What You Need to Know About Work-Related Bursitis and Options for Workers’ Compensation

Despite the fact that there are around 160 bursae in the human body, many people have no clue what they do or why they’re there—that is, until they become painfully inflamed.

Bursae are essentially fluid-filled sacs between the joints. They cushion your bones, muscles, and tendons and allow the joints to flex and pivot properly. These sacs also provide lubrication to the joints to decrease friction and irritation. However, when these cushions become overworked, they can swell, causing painful joint inflammation—which can be acute (short-term) or chronic (long-term), depending on the amount of damage done to the bursae. This inflammation and subsequent pain is known as bursitis.

Although bursitis can be caused by a sudden trauma to a joint, it is most often the direct result of repetitive motion and overwork injuries caused by work-related duties.

Bursitis Risks

Workers who face the most risk of developing bursitis are those who constantly repeat the same strenuous motions over and over again. Carpenters, factory and construction workers, and secretaries are all high risk. However, any career that requires you to make repetitive motions over a long period of time can irritate the bursae around your joints. If not treated, the irritation can lead to bursitis, and potentially put you out of commission for several weeks, or even months.

Septic bursitis is much more dangerous form of bursitis. This condition involves a puncture to the bursae, allowing bacteria to enter and reproduce. The resulting infection may then spread to the joints, muscles, tendons, and into the bloodstream. The three main areas of the body most susceptible to bursae punctures are the knuckles, elbows, and knees, as they are the joints that protrude the most.

Bursitis Treatments

Since the bursae is located in between the joints, treatment options to control inflammation are somewhat limited. The best thing to do to relieve pain and swelling is to refrain from any actions that may put pressure or strain on the area. In other words: you need to rest the area.

Other treatments for bursitis can include:

  • Anti-inflammatory pain medication. Medications such as aspirin and ibuprofen can help reduce swelling and curb pain.
  • Steroid injections. Chronic bursitis may require stronger medication injected directly into the site of the inflammation. Steroids can be used to reduce inflammation to a large degree; unfortunately, this treatment isn’t a permanent cure.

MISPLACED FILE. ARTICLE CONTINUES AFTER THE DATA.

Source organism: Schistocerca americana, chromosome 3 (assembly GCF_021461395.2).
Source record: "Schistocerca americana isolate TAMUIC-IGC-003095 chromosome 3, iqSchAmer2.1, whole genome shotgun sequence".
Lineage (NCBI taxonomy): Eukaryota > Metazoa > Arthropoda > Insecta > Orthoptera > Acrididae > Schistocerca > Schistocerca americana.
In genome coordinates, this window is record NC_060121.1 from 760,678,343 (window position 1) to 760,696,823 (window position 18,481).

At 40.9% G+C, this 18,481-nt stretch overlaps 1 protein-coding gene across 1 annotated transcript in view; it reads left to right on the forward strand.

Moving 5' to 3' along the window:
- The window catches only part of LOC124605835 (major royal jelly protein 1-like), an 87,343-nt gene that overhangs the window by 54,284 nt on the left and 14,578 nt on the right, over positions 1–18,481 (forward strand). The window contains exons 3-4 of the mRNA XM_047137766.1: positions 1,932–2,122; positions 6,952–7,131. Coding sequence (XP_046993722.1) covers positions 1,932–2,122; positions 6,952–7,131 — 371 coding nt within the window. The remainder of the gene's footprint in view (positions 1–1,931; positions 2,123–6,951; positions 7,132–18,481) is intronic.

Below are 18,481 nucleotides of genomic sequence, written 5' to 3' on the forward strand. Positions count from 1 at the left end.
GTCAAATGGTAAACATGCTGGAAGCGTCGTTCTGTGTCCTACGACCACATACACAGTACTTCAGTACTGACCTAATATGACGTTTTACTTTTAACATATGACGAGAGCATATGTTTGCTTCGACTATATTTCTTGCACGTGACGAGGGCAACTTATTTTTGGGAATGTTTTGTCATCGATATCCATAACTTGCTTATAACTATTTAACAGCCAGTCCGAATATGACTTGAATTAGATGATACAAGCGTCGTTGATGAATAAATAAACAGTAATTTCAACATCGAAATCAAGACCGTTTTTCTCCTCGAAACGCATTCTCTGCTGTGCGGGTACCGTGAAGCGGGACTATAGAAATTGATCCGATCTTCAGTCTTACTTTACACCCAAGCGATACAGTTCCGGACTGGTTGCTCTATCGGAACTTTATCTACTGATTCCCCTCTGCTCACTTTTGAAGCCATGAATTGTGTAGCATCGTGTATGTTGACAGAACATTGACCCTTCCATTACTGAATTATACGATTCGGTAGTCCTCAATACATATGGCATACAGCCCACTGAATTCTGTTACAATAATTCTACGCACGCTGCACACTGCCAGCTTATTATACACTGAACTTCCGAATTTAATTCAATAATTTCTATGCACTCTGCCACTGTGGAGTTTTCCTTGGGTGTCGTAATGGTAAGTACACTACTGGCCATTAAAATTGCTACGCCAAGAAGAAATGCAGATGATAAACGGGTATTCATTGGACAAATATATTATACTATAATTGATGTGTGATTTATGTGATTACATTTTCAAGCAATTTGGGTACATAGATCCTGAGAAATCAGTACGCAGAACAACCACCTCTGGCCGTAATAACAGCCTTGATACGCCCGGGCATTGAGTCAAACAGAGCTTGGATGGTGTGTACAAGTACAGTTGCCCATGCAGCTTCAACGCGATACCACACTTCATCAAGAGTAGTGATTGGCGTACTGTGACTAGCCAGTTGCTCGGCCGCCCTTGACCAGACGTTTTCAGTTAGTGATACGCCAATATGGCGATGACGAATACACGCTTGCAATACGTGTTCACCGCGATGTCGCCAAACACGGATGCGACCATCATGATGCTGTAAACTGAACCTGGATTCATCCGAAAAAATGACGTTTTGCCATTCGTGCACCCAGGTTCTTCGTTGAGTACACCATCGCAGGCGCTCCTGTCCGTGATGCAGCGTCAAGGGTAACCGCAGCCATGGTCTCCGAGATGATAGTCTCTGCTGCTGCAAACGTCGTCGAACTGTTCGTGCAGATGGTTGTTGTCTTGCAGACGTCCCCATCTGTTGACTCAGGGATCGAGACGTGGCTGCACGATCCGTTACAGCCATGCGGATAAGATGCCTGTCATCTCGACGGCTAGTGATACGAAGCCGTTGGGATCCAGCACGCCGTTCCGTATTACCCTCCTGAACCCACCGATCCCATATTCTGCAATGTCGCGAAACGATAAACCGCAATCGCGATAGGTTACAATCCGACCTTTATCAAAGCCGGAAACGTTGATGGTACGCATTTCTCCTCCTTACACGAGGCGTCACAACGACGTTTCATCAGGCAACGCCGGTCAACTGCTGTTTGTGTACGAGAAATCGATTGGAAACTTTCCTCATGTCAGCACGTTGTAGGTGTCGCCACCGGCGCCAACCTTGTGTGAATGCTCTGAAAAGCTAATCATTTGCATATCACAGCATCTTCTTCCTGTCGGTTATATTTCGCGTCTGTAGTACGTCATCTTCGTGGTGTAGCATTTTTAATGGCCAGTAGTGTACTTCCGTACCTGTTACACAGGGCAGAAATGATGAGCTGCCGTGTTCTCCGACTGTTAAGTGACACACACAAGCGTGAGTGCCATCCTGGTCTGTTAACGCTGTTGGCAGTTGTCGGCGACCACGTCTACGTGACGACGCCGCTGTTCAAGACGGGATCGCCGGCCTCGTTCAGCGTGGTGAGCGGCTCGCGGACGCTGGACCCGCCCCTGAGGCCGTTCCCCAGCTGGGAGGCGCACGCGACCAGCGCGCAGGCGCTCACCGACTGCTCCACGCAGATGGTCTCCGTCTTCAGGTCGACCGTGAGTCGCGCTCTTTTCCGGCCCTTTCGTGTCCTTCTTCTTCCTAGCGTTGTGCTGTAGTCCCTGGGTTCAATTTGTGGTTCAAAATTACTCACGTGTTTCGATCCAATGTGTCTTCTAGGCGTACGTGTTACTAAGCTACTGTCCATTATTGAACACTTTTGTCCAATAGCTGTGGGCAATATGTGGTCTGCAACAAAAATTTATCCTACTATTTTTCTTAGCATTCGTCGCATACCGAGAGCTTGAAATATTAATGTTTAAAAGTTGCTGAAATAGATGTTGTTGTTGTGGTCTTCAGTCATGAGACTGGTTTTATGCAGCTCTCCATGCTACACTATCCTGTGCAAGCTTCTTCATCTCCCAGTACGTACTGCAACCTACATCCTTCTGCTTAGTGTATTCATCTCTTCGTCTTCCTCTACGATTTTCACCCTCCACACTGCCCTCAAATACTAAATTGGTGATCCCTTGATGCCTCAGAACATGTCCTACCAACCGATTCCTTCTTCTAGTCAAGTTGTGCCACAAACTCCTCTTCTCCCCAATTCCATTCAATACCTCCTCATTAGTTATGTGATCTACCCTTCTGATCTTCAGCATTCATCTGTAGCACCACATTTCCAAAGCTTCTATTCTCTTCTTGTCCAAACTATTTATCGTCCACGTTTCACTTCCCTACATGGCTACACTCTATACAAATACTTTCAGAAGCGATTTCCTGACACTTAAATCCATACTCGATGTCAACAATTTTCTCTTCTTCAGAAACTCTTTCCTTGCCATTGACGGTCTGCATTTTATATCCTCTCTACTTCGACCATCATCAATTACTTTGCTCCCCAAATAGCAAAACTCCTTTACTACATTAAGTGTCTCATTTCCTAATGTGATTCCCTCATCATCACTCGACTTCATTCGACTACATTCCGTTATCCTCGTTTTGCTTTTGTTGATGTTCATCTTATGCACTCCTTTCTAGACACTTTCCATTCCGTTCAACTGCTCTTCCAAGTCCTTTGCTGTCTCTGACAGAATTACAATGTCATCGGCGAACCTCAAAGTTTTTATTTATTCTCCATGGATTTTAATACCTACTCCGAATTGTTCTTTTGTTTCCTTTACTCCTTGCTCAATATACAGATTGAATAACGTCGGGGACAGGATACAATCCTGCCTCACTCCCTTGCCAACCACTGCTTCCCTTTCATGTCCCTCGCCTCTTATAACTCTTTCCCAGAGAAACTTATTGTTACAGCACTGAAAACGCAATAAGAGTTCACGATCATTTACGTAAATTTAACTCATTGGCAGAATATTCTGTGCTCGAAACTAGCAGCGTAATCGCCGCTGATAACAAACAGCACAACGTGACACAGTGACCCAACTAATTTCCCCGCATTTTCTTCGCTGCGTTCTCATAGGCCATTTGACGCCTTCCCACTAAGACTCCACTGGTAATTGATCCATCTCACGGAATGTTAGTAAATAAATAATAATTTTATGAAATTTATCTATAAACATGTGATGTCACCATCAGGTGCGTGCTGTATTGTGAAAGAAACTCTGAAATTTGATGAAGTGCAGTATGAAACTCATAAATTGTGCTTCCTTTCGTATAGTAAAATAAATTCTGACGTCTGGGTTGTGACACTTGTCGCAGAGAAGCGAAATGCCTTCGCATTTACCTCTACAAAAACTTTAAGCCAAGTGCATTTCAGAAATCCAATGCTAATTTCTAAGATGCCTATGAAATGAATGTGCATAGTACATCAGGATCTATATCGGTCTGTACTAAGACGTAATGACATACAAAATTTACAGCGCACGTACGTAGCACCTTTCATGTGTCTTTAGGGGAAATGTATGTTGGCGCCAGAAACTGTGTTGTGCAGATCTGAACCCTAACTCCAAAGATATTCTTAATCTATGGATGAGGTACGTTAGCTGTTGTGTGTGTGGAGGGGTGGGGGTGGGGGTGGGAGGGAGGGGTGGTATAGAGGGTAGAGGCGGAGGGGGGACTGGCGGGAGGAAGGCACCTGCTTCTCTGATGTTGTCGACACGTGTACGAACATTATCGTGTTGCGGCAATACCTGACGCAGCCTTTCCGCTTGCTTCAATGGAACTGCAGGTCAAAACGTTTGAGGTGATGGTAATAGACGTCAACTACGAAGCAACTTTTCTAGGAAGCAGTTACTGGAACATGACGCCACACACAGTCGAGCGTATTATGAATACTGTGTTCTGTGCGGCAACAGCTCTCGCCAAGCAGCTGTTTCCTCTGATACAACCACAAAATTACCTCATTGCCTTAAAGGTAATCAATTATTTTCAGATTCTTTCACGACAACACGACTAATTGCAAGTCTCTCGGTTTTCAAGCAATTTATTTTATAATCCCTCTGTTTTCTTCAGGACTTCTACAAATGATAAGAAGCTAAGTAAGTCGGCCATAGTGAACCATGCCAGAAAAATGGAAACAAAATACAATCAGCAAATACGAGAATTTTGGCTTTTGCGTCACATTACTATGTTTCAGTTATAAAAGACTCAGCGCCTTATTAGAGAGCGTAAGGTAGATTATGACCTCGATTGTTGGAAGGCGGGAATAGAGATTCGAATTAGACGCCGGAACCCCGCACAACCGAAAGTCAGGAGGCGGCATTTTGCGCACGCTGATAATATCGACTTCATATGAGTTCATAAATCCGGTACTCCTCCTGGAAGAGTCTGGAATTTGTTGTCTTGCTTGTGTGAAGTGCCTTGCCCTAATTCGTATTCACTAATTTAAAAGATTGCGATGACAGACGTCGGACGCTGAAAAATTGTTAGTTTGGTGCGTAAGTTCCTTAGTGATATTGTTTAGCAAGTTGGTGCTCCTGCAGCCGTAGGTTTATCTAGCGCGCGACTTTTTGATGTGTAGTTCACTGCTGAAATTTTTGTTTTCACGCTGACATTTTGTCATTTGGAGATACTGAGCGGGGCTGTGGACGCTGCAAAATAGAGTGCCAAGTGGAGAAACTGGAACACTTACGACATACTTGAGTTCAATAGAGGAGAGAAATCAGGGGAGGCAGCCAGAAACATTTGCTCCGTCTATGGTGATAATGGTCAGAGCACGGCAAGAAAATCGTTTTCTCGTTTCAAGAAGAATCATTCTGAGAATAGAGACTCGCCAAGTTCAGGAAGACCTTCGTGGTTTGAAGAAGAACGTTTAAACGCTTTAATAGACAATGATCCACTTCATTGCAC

• Physical therapy. PT can be useful to prevent tendons and muscles from seizing around the painful bursae. It can also help teach you ways to continue doing your job without irritating your joints.

Bursitis is not something that you should try to deal with on your own. If you notice inflammation or pain in your joints, seek a diagnosis and treatment plan right away. By delaying your treatment, you could potentially increase the need for a longer work absence and recovery, which could affect your workers’ compensation benefits.

Workers’ Compensation Options

When a repetitive stress injury is the direct result of prolonged workplace duties or injuries, it is a legitimate cause for a workers’ compensation claim. After all, your recovery will require a sufficient amount of time off to rest and heal before you’re able to return to your active duties. Your workers’ compensation benefits can include the following:

  • Replacement income.
  • Rehabilitation costs (physical therapy).
  • Medical expenses, including diagnostic imaging.
  • Temporary or long-term disability compensation.

In order to receive these benefits, you must first prove that your bursitis is indeed work-related. In other words, to make a successful claim, you must be able to prove that the condition occurred as a direct result of your duties. It falls to you, the injured employee, to gather sufficient medical and personal information that can be used as evidence for your claim.

Be sure to discuss the condition in detail with your physician and have him verify that the bursitis was indeed caused or worsened by repetitive motion. You may also want to explain your work duties so that he can have a better understanding of the injury. With this information, he can provide a professional opinion on how and why the injury occurred and how it should be treated to help verify your claim.

As always, when it comes to workers’ compensation you should also seek the advice of an experienced workers’ compensation attorney to ensure all of your rights are being upheld. Contact our office today to schedule your FREE consultation.

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